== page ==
HAMILTON v. STATE

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HAMILTON v. STATE
1971 OK CR 40
481 P.2d 471
Case Number: A-15473, A-15474
Decided: 01/20/1971
Oklahoma Court of Criminal Appeals

An appeal from the District Court of Oklahoma County; Ben La Fon, Judge.

Horace Dean Hamilton was convicted of Burglary in the First Degree, sentenced to 7 years in the penitentiary; was convicted of Shooting With Intent to Kill, sentenced to five years, concurrent, and appeals. Affirmed.

Carroll Samara, Oklahoma City, for plaintiff in error.

G.T. Blankenship, Atty. Gen., Marvin Spears, Asst. Atty. Gen., for defendant in error.

MEMORANDUM OPINION

NIX, Judge:

¶1 Plaintiff in error, Horace Dean Hamilton, hereinafter referred to as defendant, entered pleas of guilty in the District Court of Oklahoma County to the charge of First Degree Burglary, Case No. CRF-69-551 (Appeal No. A-15,473), and Shooting With Intent to Kill, CRF-69-552 (Appeal No. A-15,575). The District Court denied defendant's application for suspended sentences after hearing several witnesses, and on June 27, 1969, ordered defendant to serve Seven (7) years on the burglary charge; and Five (5) years on the shooting with intent to kill, to be served concurrently with the burglary term. The appeal from both convictions, consolidated for disposition, questions the district court's refusal to suspend execution of the sentences.

¶2 Briefly, the facts of the two crimes, which arise out of the same incident, indicated that on about March 13, 1969, defendant entered the house of Gwen Bagley, with whom defendant had previously lived for a year and a half, and upon finding a man in bed with her, shot and wounded the man. Defendant did not deny his guilt, but offered considerable evidence supporting a suspended sentence.

¶3 The pre-sentencing report was favorable and concluded defendant could adhere to probation conditions. Defendant, age 33, is remarried to his former wife and the father of two minor children. The evidence shows defendant holds a responsible job requiring a high degree of skill and is respected by his fellow workers. Defendant's employer for the past 15 years has a high regard for defendant, and is willing to serve as defendant's work supervisor if probation is allowed. The complaining witnesses, both now residing in Texas, did not desire to prosecute defendant and recommended a suspended sentence. Defendant had no prior conviction.

¶4 Title 22 O.S.Supp. 1969 § 991a [22-991a], applicable at the time of defendant's sentencing, provides:

"Whenever a person is convicted of any crime, except when the death sentence is imposed, the court may: (1) Suspend the imposition or execution of sentence with or without probation, or (2) Place such convicted person on probation, or (3) Impose a fine as provided by law for the offense, with or without probation or commitment, or (4) Commit such person for confinement as provided for by law.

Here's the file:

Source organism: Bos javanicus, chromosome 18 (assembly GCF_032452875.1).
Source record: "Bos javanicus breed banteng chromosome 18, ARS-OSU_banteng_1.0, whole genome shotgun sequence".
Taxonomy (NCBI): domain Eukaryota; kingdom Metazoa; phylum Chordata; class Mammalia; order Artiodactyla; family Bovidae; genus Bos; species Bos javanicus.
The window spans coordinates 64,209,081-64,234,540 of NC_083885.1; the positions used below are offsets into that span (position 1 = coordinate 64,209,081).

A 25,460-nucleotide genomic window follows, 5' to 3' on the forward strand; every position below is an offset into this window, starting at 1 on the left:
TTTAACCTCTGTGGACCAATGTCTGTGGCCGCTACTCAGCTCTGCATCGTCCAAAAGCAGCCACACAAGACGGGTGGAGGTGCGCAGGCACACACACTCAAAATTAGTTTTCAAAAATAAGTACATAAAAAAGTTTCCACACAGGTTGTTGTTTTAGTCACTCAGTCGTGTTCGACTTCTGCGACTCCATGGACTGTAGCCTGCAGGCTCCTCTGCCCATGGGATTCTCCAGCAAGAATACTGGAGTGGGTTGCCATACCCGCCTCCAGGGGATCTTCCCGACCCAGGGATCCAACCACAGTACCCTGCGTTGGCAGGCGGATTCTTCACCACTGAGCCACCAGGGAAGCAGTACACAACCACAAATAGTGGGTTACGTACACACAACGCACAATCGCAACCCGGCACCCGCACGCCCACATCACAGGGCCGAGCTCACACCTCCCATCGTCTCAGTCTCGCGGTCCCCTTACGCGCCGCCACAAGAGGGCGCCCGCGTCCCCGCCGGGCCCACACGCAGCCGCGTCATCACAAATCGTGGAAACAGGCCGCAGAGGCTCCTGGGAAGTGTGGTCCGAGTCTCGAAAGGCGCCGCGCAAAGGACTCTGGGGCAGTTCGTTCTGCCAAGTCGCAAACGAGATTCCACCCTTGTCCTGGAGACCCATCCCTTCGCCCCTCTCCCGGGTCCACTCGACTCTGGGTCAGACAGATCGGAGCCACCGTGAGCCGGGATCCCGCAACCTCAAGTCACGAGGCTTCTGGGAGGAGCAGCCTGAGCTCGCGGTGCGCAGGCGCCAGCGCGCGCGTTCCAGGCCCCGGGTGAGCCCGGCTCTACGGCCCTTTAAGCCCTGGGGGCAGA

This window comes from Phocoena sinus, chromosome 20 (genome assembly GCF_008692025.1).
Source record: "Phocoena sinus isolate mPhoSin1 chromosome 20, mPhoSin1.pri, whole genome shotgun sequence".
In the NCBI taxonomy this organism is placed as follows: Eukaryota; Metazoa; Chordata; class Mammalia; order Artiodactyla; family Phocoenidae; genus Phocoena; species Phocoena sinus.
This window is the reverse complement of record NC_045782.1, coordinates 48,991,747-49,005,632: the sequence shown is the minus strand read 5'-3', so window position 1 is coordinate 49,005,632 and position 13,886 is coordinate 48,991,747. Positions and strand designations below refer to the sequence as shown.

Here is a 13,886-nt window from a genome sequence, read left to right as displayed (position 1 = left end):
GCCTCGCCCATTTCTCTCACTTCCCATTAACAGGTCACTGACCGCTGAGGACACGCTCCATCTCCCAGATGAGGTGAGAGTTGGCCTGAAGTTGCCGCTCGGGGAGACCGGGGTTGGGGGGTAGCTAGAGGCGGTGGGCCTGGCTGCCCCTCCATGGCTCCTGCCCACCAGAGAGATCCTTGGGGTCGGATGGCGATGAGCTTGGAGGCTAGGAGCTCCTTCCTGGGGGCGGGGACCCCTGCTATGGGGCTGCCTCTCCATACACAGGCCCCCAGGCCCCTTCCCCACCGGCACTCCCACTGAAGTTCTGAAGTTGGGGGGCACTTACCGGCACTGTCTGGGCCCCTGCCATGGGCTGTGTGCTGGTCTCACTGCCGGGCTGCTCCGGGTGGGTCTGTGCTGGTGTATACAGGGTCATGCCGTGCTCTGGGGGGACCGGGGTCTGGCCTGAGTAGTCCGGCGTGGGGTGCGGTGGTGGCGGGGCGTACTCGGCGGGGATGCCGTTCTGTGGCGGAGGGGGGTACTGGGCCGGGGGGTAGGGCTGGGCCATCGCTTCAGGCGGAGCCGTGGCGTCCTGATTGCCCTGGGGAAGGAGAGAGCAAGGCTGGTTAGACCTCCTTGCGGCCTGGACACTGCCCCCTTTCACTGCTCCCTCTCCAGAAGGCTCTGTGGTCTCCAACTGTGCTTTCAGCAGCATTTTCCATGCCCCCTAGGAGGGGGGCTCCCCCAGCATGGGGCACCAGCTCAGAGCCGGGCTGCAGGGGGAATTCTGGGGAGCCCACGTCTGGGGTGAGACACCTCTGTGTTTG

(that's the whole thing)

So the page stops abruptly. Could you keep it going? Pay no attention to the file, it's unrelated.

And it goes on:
Subsections (1), (2), and (3) hereof shall not apply upon the third or subsequent conviction of a felony."

Defendant argues that with the passage of this statute in 1968, the Legislature sought to relax judicial strictness in granting suspended sentences excluding its use only in the event of a death penalty or after a third felony conviction. It is defendant's position that the district court abused its discretion in denying suspension of the sentence.

¶5 In Ramsey v. State, Okl.Cr., 473 P.2d 305 (1970), this Court held:

"It is well settled that the Court of Criminal Appeals will not interfere with the discretion of the trial court in granting or refusing an application for suspended sentence in absence of an abuse of discretion."

¶6 Although the evidence before the trial court amply supports suspending the sentence, we decline to rule the trial court abused its discretion. We think it a sound policy under appropriate circumstances to place a first offender on probation where he can be supervised while employed and supporting his family if there is no compelling need to remove defendant from the community. The American Bar Association Project on Standards for Criminal Justice states:

"* * * [P]robation should be the sentence unless the sentencing court finds that:

(i) confinement is necessary to protect the public from further criminal activity by the offender; or

(ii) the offender is in need of correctional treatment which can most effectively be provided if he is confined; or

(iii) it would unduly depreciate the seriousness of the offense if a sentence of probation were imposed."

¶7 Defendant has been at liberty on bond pending appellate determination. Perhaps his conduct during that time would be persuasive to the trial court upon application for suspended sentence after appeal authorized by 22 O.S.Supp. 1970 § 994 [22-994].

¶8 The judgment and sentence is affirmed.

BUSSEY, P.J., and BRETT, J., concur.

Footnotes:

1 Standards Relating to Probation, Section 1.3(a).